- Oxford Library of Psychology
- Copyright Page
- About the Editors
- In Memoriam
- Deaf Studies in Literacy: Where Is the Compass Pointing Us?
- Literacy Attainment Among Children Who Are Deaf or Hard of Hearing: The Past, the Present, and the Future
- This Is Your Brain on Print: The Neurological Processes of Print Literacy
- Listening, Language, and Literacy Development and Children With Hearing Loss Who are Learning Spoken Language
- Prevailing Theories of Reading Development and Deafness
- What Is Malleable in Literacy Teaching and Learning Among Deaf and Hard-of-Hearing Readers?
- Written Word Recognition and Production Processes: A Challenge for Deaf Students and Their Teachers
- Vocabulary Acquisition and Literacy in Deaf and Hard-of-Hearing Learners
- Vocabulary Learning in Children with Cochlear Implants in Signed and Spoken Modalities
- Morphosyntax in Literacy Acquisition Across Languages for Learners Who Are Deaf or Hard of Hearing
- Deaf and Hard-of-Hearing Students and Academic Language(s): Advanced Language and Literacy Skills
- The Interplay Between Pragmatics and Reading Comprehension in Children Who Are Deaf or Hard of Hearing
- Reading Comprehension: A Comparison of Typically Hearing and Deaf or Hard-of-Hearing Children
- Reading Fluency in Deaf and Hard-of-Hearing Readers
- Supporting School Readiness Skills and Home Literacy Environment in Young Children Who Are Deaf and Hard of Hearing
- Psychoeducational Assessment, Classroom Testing, and the Measurement of Literacy in Deaf and Hard-of-Hearing Learners
- Language Assessment: Links to Literacy for Deaf and Hard-of-Hearing Bilingual Learners
- The Role of Speechreading in Literacy Acquisition and Development of Deaf and Hard-of-Hearing Readers
- Literacy and Academic Engagement in Learners Who Are Deaf and Hard of Hearing
- Phonologically Based Interventions in Spoken Language and Sign Bilingual Settings
- Spelling: Why Explicit Instruction Is a Critical Component of Literacy Intervention for Children Who Are Deaf or Hard of Hearing
- The Writing Bridge: Investigating Reading and Writing Reciprocity
- Reading Abilities of Deaf College Students: Has Elvis Already Left the Building?
- Adult Reading Strategies: Visual-Spatial Conceptualization and Patterns of Thought
- Literacy in Emerging Sign Language Communities: The Impact of Social, Political, and Educational Resources
- Alternative Routes Toward Literacy for Individuals With Deafblindness: The Role of Assistive Technology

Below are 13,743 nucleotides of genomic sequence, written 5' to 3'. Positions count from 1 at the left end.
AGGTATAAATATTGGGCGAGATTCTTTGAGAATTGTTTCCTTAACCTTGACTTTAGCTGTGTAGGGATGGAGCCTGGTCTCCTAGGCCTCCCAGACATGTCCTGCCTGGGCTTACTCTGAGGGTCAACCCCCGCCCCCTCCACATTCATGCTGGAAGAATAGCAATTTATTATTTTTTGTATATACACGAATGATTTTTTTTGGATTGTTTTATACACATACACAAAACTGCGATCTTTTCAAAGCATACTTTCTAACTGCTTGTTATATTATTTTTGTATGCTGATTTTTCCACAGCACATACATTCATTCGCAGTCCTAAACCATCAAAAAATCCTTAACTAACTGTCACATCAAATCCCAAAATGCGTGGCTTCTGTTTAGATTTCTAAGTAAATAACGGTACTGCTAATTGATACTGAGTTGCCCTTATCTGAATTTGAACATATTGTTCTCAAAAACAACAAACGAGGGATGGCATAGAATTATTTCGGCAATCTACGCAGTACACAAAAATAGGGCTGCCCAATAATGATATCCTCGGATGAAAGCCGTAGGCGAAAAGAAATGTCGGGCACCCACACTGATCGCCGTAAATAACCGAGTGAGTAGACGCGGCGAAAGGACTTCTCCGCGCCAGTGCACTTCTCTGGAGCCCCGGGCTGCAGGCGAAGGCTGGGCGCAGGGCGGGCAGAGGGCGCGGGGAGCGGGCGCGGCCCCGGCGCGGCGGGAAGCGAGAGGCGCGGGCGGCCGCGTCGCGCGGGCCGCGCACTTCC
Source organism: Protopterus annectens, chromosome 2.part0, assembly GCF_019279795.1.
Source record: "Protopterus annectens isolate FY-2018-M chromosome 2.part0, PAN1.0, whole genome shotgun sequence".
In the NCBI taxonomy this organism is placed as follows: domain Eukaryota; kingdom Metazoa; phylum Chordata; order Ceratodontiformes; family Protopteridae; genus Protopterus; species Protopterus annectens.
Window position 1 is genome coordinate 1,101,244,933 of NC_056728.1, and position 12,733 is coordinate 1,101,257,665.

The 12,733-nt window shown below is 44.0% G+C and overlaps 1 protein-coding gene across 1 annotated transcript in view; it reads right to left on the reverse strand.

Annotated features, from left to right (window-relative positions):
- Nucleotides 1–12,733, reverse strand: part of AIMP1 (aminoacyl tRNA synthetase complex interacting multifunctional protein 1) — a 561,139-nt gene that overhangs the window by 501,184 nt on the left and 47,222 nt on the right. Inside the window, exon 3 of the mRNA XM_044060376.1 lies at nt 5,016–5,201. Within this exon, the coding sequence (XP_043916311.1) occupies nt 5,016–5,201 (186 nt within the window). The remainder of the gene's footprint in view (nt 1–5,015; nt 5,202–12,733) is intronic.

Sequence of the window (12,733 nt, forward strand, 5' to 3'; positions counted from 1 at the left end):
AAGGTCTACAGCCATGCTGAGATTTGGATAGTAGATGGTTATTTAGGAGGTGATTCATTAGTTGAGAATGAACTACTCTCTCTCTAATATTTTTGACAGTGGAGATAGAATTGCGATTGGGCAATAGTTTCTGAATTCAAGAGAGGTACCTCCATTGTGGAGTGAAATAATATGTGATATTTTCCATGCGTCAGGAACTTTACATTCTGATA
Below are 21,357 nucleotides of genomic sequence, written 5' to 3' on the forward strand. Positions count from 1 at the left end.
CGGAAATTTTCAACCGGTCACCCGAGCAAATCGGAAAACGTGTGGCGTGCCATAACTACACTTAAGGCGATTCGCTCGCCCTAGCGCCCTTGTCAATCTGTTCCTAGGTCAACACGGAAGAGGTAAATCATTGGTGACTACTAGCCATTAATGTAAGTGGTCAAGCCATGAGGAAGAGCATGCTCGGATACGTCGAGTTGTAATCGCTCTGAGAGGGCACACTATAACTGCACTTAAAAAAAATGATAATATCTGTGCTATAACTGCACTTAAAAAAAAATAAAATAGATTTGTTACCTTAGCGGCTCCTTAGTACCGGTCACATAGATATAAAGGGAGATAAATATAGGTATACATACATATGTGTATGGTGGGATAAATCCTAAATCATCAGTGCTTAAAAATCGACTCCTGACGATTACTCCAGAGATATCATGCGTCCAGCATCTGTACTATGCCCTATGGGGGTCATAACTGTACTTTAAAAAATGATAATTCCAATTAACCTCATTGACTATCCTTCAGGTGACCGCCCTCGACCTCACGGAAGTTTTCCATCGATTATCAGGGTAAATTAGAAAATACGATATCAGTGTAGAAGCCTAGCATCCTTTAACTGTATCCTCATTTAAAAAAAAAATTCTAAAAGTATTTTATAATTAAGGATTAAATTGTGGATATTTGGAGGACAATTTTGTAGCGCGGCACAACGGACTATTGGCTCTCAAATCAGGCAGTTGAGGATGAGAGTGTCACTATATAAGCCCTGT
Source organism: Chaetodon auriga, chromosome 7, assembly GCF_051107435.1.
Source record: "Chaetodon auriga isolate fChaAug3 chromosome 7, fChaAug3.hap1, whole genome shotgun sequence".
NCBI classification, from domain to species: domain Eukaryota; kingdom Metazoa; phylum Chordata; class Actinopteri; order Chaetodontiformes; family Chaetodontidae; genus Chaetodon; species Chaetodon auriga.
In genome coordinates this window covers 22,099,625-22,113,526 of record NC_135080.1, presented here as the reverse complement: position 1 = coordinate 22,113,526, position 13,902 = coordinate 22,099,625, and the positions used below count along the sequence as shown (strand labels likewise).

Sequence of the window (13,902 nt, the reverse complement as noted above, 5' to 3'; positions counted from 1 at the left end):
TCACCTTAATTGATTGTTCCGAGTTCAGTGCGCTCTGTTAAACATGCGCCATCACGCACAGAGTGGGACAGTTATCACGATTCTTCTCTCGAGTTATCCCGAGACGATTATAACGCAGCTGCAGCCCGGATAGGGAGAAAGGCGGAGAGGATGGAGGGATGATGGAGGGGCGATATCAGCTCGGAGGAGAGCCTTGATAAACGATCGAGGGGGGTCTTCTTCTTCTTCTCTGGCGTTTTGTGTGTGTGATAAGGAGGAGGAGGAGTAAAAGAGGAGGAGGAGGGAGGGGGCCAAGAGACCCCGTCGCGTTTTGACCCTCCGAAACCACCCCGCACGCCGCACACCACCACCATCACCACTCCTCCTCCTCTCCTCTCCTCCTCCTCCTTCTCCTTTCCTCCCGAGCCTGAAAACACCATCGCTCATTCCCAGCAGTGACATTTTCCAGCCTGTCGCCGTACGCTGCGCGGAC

- Literacy in Learners Who Are Deaf or Hard of Hearing With Disabilities
- The Development and Evaluation of Literacy Interventions for Deaf and Hard-of-Hearing Children
- Bridging the Divide Between Research and Practice: Recommendations for the Next Generation of Literacy Research in Deaf Education
- A Didactic Illustration of Longitudinal Analysis for Language and Literacy Research Among Individuals Who Are Deaf or Hard of Hearing
- Deaf Studies in Literacy: Progress by Degrees?
Abstract and Keywords
Understanding how children learn to read and become proficient readers has been facilitated by models of reading developed over the past three decades. These include, among others, the Simple View of Reading, the lexical quality hypothesis, and the lattice model. These models have shaped effective reading interventions for children with typical hearing and have implications for understanding dyslexia and dysgraphia. Importantly, they can provide insights into why many children who are deaf and hard of hearing (DHH) have so much trouble learning to read and write. This chapter uses the lattice model of reading development to illustrate where DHH children may encounter barriers to learning to read and how such barriers might be overcome. The lattice model proposes that reciprocal and interacting effects of linguistic processes, text-specific processes, instruction, and cognitive, social, and regulatory processes all contribute to children’s reading development. Included is a discussion of a new version of the lattice model that has been adapted to support the research findings for children who are DHH.
Carol Connor, University of California, Irvine, Irvine, CA, USA
Jamie Greenberg, University of California, Irvine, Irvine, CA, USA
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